# rstudio::conf 2018 Review: Part 4

This is fourth and final part of the overview for rstudio::conf2018. It took longer than I’ve anticipated, but at least I’ve finished before rstudio::conf2019 :).

Part 1 is here

Part 2 is here

Part 3 is here

This talk is an overview of the roadmap for the modeling packages in the tidyverse. The main idea is quite straightforward. Specifically, the suite of packages for modeling should be seen as a way to specify what you want in a declarative way and delay actual work as much as possible. The reason why this is important is that makes it possible to have a declarative syntax for model specification, while actual engine can be anything at all - TensorFlow, Python, Stan, R, Spark etc. In that sense it similar to pairing of dbplyr and SQL engines.

I’m certainly looking forward to more developments in that area.

This talk is a case-study where Capital One bank introduced tidyverse in order to standardize and improve workflow of their analysts. It provides an interesting view of how one can achieve similar results in a different setting.

Very interesting talk by Carson about how plotly can be used to increase velocity of insight generation into data. With interactive graphics, analyst can ask and answer questions from the data rapidly, thus allowing her to create a better mental model of the process that is currently under investigation.

Carson is a maintainer of plotly package and he also published a book where he documented multiple ways plotly can be used to create interactive web graphics.

Data rectangling as presented by Jenny Bryan is an art of wrangling data while staying inside of cozy confines of tibbles. It isn’t always obvious how certain operation can be done inside of a tibble, but purrr sure helps. Moreover, working with list-columns (and lists in general) is a very nice skill to have since lots of data can be in this form (most notably API calls to external web-services).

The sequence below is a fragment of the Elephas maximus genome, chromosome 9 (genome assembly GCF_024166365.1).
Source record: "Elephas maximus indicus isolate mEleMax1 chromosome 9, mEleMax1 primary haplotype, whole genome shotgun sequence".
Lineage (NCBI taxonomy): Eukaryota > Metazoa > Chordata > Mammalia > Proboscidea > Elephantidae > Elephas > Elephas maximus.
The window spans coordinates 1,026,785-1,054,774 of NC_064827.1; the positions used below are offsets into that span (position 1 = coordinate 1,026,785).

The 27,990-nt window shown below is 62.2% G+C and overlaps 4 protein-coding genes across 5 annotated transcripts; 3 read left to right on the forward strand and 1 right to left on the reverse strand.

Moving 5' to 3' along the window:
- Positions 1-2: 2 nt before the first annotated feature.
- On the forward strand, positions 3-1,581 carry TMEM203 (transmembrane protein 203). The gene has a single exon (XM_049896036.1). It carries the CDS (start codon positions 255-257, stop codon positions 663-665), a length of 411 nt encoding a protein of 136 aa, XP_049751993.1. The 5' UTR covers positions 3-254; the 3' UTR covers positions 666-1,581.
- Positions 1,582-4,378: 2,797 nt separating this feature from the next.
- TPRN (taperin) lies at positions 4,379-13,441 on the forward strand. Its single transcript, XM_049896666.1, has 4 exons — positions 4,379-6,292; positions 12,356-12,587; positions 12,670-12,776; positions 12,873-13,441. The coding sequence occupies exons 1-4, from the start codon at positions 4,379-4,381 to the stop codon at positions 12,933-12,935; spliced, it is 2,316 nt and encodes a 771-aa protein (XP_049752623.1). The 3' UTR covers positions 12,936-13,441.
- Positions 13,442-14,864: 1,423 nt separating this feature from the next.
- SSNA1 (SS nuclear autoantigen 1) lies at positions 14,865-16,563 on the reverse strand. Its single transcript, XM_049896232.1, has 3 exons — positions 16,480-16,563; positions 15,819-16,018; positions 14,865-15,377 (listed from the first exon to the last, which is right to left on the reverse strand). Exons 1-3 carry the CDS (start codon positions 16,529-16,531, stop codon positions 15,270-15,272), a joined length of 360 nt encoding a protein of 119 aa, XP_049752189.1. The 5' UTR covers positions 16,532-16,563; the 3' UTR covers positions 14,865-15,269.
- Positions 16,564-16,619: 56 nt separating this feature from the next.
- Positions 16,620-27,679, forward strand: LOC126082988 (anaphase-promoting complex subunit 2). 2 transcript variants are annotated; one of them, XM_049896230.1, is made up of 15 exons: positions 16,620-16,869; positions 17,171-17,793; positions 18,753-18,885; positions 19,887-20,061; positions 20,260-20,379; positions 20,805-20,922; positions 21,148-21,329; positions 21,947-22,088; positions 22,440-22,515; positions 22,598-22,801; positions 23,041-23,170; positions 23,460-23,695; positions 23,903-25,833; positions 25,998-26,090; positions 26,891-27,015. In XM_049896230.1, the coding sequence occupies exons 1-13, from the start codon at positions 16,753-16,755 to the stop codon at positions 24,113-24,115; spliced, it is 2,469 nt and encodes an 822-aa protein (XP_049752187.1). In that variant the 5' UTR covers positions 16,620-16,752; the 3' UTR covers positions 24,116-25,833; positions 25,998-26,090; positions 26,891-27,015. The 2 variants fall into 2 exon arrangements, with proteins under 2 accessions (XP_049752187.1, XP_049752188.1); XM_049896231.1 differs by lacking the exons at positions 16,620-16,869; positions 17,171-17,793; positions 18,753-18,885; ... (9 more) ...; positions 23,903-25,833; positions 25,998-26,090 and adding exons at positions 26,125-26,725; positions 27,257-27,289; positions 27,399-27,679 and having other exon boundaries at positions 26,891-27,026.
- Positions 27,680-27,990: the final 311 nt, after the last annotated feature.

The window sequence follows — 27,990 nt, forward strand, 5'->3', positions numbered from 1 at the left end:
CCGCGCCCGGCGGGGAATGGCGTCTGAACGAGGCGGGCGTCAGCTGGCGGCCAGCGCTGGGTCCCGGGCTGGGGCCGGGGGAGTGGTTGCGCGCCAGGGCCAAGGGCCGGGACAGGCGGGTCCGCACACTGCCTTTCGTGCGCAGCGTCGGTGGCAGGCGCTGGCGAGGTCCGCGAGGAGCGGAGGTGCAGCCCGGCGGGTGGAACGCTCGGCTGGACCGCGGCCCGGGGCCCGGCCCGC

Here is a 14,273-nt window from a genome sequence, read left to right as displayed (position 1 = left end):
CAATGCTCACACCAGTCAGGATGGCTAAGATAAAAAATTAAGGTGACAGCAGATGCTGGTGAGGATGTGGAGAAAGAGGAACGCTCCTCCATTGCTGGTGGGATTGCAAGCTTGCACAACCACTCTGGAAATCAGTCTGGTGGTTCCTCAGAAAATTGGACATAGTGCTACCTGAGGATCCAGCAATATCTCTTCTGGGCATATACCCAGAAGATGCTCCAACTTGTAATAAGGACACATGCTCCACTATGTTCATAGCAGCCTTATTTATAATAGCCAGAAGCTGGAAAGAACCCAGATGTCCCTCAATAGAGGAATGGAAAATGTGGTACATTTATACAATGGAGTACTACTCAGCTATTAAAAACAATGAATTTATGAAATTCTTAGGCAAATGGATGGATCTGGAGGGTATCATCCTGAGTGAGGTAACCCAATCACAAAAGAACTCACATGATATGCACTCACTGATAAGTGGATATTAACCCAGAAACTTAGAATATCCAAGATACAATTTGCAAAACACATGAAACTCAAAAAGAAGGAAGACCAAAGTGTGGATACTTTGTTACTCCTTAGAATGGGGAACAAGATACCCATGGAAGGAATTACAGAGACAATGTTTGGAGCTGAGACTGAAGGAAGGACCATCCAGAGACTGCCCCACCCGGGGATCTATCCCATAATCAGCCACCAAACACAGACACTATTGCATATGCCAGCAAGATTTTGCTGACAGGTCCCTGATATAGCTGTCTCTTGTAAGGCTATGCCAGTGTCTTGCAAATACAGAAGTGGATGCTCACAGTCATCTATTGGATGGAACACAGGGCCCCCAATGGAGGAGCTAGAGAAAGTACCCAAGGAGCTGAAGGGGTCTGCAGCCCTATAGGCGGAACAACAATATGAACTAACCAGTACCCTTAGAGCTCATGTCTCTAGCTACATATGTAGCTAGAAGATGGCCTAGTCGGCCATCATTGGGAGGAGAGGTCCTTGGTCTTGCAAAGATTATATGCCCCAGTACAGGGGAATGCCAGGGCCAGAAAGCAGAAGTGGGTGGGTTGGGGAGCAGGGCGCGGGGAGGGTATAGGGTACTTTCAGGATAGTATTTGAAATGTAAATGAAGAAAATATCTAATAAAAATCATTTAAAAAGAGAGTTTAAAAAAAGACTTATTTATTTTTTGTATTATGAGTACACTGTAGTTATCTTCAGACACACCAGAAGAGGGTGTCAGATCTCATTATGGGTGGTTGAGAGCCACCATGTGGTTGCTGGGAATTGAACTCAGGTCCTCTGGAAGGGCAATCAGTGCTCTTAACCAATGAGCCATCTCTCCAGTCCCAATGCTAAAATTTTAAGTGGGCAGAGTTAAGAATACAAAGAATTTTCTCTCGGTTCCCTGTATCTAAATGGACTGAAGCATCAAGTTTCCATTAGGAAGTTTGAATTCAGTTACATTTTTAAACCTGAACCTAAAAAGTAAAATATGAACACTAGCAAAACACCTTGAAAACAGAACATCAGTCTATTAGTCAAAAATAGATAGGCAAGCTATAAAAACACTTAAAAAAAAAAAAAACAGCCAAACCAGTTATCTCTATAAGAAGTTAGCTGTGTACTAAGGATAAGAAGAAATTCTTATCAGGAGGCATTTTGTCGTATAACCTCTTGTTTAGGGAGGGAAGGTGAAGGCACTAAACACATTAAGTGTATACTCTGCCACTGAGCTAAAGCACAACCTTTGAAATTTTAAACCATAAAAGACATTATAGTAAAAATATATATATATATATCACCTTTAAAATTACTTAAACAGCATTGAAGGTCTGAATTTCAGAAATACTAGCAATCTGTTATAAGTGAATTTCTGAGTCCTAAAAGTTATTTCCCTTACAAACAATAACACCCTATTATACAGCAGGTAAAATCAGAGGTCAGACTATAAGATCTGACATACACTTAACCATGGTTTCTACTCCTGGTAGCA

Unpacking vectors is a way to put multiple objects on the left-hand side of <- operator. It is supported natively, by, e.g., Python, so often times people tend to miss it when they move to R. zeallot is a package that fixes this situation by providing %<-% operator that gives you this facility. Another implementation is available in dub package by my former colleague Eugene Ha.

Couple of interesting tidbits of information about debugging in RStudio (and in R in general). Amanda talked about debugging in source files, packages, and Shiny applications. They all share certain things about debugging, but also have differences that needs to be kept in mind to make your life easier whenever there is a need for deep dive on misbehaving functions.

This talk goes over using R in three using environments: SQL, Bash, and Python. The main point that Aaron made is that this polyglot nature of R makes it a rather nifty tool to make it a centralized place to foster collaboration in the, perhaps, multilingual team you might have at your workplace.

Practical talk outlining steps of creating branded documents (Word, PDF, slides, PPT, etc). I’ve had to do very similar things multiple times already and my experience is aligned with what they went through. Once you can abstract away to have a template, creating multiple reports with all sorts of seemingly complicated things is not as complicated. It for sure beats creating all of those things by hand in a Word document.

Tidy eval is a very interesting topic in its own right. On top of that it tends to be fairly complicated to wrap your mind around, so there are probably multiple talks that need to be given in order for the community to have a solid grasp on the idea. As explained in this talk, one of the biggest reasons tidy eval is even needed is because everything in R is an expression (with its corresponding AST) and that allows anyone to modify AST any way you please. SQL <> dplyr interaction is a good example of why this is useful. With the talk from Max Kuhn it can be also useful in modeling. Moreover, this idea comes all the way from 1940’s and already proven to work in, e.g., Lisp. So, while tidy eval might indeed be a bit complicated, the payoff is also quite large.

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